DigiTruck Will Bring Schools to Africa

By

side

Children in remote areas of Africa more often than not do not have access to schools, let alone ones that allow for learning digital literacy. The solution to this perhaps lies in the so-called DigiTruck, which is a solar-powered digital classroom, which is also mobile.

entering

The DigiTruck was built by placing a standard, 40-foot shipping container atop a trailer, and can operate completely off-the-grid. It is well insulated to keep out the heat, and has steel doors and bolted window shutters, which provide security. It is illuminated by LED lighting. The truck is also fitted with solar panels, which take care of all its power needs. Should the need arise, the truck can also be reconfigured and used as a mobile health center, a community training center, or even a cyber cafe.

solar

The DigiTruck is administered by the digital literacy non-profit organization Close the Gap, who partnered up with Arrow Electronics and Hoops of Hope, to make it a reality. A DigiTruck can fit up to 18 students at a time and is fully equipped with refurbished IT equipment, namely 20 laptops, an LED screen, a printer and two Internet routers.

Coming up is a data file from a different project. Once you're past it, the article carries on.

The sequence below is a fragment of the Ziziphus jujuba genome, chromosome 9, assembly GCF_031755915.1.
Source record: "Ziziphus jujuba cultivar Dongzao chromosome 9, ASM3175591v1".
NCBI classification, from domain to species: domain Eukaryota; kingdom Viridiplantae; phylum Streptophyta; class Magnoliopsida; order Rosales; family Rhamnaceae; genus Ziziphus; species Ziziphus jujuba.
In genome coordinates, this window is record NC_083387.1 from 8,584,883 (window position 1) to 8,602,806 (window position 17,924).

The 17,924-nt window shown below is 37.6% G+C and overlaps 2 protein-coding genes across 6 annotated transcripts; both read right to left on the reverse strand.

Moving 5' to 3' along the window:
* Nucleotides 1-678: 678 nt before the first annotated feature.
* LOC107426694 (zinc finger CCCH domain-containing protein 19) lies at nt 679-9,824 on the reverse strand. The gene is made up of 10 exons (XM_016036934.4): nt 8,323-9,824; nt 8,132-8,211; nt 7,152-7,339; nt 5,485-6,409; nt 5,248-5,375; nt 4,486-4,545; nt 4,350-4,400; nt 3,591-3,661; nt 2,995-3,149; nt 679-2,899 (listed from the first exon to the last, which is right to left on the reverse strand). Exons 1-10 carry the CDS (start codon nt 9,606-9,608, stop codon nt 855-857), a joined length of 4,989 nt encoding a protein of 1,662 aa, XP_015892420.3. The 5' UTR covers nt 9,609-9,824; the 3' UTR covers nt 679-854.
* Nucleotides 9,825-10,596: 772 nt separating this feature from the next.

leaning

Local workers in Arusha, Tanzania, were contracted to build the DigiTruck, and it is currently located at the Tuleeni orphanage in the remote village of Rau in the Kilimanjaro Region of the country. The mobile classroom is currently a school for 80 orphans. For now it will stay at the orphanage, but it will be taken to a new location in the second part of 2016. The equipment it currently contains will be donated to the Tuleeni Orphanage, while the truck will be fitted with new IT equipment.

Plans to build more of these DigiTrucks for deployment all across rural Africa are already underway, and I hope they soon turn into reality.

Student Housing Made From Shipping Containers

Student Housing Made From Shipping Containers

By Christine Walsh 

ext

Architect Christian Salvati of Marengo Structures built the house on Vernon St. in New Haven, Connecticut out of six recycled shipping containers. The house was co-designed by architect Edsel Ramirez, and they used 45-foot containers, into which holes for doors and windows, as well as some of the interior walls to make rooms, were cut out prior to transporting them to the building site.